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If a triangle is defined as a plane figure with 3 straight sides and 3 angles, would it be part of its definition that it has one less side than a square?

Or is that just a property of it?

How do I know which is part of the definition and which is a property?

Like, for example, the angles must add up to 180 degrees, is this part of the definition or is it a property? Also, is having 3 straight sides, which is part of the definition, also a property? I read the pages on definition and properties on plato.stanford, but they were no help. Thanking you in advance.

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  • $\begingroup$ Definition defines some properties of what is being defined, right? $\endgroup$ – user480281 Oct 15 '17 at 5:57
  • $\begingroup$ Euclid defines a trilateral figure[I.Def.19] to be regions contained by three lines. He then goes on to define equilateral, isosceles, and scalene triangles[I.Def.20] as trilateral figures with one, two, or three distinct lengths for sides. Similarly obtuse and acute... The property that the angles add up to 180 degrees is not included in the definition (and indeed does not need to be true in non-euclidean geometry) and the relation to squares is absent as well. $\endgroup$ – JMoravitz Oct 15 '17 at 6:02
  • $\begingroup$ Can I define a ball to be red? If i paint it blue, does it cease to be the same red ball? Or can red only be a property and not part of a definition? $\endgroup$ – Rob Hv Oct 15 '17 at 6:03
  • $\begingroup$ So, it is up to the definer as to what is included in his definition? And you can put anything you want in your definition? As long as the definition is not contradictory? So I can define a blue monkey with a stapler for a nose and triangles for feet? $\endgroup$ – Rob Hv Oct 15 '17 at 6:04
  • $\begingroup$ Technically, yes, the definer can include whatever he/she wants in a definition, however care must be taken to make sure that what you are defining is in fact "well defined." Also, if you are attempting to define an object that is already present in mathematical literature and lore, one should attempt to make sure that they define the same thing. It is generally considered elegant to have as little included in the definition as possible, letting all of the rest follow as corollaries or properties to be proven given the definition. $\endgroup$ – JMoravitz Oct 15 '17 at 6:09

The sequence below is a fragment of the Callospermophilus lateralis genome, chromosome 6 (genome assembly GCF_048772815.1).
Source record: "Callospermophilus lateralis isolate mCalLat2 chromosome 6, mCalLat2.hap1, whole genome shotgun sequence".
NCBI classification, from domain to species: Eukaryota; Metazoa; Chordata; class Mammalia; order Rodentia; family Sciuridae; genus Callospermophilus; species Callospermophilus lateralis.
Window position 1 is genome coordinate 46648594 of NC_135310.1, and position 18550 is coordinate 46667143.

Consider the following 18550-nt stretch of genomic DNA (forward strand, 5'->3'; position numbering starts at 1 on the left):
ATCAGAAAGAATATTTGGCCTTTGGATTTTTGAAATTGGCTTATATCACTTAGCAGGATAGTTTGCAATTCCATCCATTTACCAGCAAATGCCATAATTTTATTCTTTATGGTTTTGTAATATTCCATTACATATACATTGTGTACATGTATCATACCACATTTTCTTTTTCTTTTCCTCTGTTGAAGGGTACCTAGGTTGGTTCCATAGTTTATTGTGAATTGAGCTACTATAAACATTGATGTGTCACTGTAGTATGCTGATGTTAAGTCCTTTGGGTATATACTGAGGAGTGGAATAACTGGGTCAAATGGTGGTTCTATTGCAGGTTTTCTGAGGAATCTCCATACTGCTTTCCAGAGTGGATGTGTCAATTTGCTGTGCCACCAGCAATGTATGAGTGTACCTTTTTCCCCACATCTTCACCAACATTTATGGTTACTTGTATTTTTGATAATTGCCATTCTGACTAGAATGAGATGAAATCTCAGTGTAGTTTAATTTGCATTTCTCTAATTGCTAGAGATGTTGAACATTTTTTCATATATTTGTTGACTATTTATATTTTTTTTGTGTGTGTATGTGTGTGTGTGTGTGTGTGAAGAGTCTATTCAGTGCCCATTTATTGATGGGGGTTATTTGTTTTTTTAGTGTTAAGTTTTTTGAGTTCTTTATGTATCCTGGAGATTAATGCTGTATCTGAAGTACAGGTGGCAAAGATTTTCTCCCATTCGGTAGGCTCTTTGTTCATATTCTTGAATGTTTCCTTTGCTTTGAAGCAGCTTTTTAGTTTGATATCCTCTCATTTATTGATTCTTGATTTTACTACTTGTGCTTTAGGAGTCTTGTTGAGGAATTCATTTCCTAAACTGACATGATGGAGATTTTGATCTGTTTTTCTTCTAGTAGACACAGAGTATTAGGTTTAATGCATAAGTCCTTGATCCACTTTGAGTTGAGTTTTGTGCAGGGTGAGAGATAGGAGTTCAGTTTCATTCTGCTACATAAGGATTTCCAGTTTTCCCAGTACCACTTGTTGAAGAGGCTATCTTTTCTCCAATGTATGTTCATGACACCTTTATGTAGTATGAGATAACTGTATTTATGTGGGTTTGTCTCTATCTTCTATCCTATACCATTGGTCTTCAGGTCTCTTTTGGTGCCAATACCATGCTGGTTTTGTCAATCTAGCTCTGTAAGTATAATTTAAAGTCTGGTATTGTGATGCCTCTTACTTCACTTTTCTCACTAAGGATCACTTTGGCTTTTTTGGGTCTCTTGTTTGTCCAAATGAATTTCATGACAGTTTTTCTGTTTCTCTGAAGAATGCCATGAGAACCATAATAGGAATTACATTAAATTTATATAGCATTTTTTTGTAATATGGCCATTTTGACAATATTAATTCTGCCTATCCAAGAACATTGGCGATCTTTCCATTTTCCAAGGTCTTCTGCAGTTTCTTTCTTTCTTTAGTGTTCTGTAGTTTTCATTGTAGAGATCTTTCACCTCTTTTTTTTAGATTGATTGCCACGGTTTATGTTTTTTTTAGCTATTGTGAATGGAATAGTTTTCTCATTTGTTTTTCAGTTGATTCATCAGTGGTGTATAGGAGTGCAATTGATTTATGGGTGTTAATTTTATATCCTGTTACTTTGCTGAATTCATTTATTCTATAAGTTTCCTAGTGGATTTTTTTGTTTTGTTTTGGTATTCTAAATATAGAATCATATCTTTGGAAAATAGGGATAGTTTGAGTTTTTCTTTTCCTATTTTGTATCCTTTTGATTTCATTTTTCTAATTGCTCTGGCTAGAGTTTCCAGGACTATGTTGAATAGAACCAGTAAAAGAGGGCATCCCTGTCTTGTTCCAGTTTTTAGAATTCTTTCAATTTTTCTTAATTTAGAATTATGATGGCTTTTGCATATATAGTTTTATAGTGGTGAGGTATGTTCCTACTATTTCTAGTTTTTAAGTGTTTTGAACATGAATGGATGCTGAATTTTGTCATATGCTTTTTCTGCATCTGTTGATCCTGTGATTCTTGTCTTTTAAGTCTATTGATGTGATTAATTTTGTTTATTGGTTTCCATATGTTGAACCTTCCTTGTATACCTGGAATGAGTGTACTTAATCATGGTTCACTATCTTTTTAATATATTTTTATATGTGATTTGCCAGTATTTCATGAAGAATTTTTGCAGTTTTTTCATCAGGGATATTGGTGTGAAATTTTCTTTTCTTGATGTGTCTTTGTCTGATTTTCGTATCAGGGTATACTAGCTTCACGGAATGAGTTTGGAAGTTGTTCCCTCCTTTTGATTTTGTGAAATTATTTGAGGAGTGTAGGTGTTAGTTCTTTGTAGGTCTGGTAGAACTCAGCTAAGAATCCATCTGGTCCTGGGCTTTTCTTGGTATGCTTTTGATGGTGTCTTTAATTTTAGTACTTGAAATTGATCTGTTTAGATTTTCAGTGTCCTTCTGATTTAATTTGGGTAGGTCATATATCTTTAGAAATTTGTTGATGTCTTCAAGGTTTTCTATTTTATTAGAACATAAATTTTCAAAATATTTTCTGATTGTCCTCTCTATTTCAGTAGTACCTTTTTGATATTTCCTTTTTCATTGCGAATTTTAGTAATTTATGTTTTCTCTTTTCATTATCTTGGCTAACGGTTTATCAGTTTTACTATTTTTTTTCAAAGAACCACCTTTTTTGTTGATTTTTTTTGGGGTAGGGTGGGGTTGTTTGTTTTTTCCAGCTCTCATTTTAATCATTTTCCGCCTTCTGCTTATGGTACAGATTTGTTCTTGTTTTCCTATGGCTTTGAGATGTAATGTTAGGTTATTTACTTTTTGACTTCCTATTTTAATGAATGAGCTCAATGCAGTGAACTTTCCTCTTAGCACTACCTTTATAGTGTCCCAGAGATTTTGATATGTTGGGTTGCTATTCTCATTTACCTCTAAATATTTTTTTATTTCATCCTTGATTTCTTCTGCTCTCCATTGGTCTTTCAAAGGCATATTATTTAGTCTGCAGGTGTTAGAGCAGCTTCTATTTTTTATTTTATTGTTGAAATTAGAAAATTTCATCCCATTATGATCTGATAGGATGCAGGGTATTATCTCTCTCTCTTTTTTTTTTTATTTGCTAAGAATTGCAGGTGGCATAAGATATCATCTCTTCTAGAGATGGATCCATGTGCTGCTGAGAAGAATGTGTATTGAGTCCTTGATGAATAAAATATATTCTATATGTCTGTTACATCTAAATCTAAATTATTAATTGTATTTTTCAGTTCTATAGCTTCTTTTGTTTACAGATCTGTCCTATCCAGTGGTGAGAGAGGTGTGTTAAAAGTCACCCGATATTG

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How do I know which is part of the definition and which is a property?

You don't. A mathematician chooses the definition, and other properties then follow from that. A neat example is the determinant, which, as wikipedia notes, has various equivalent definitions. Not all mathematicians choose the same definition, although they do tend to choose equivalent definitions (I know of no exceptions).

This is also why you sometimes see comments on this site which ask the OP's definition of some concept: a question can be trivial to answer, or even true by definition, using one definition, but much more difficult using another equivalent definition.

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  • $\begingroup$ That is very helpful, thank you very much $\endgroup$ – Rob Hv Oct 15 '17 at 6:17
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Like Jmoravitz says, whatever you are defining, it should be well defined. Once defined, there should be no ambiguity about what object would be. Example: A definition of a square is that it is a quadrilateral with all equal sides and all equal angles. A property that follows is that the sum of a pair of opposing angles is 180 degrees. Now Lets change "property" into "definition": A definition of a square is that a pair of opposing angles is 180 degrees. Is this a well defined definition of a square? Does that mean we are talking about a square? Could be, or not. After all, a cyclic quadrilateral also has pairs of opposing angles summing 180 degrees. Cyclic quadrilaterals often are not squares. So using a definition to introduce a particular entity should be subject to a more stringent "test of correctness" than a introducing this entity by revealing one of its properties

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Accidental properties and essential properties is what I was after.

An essential property is one that an entity, without, would not be itself. An accidental property is one which, without, it would still be itself.

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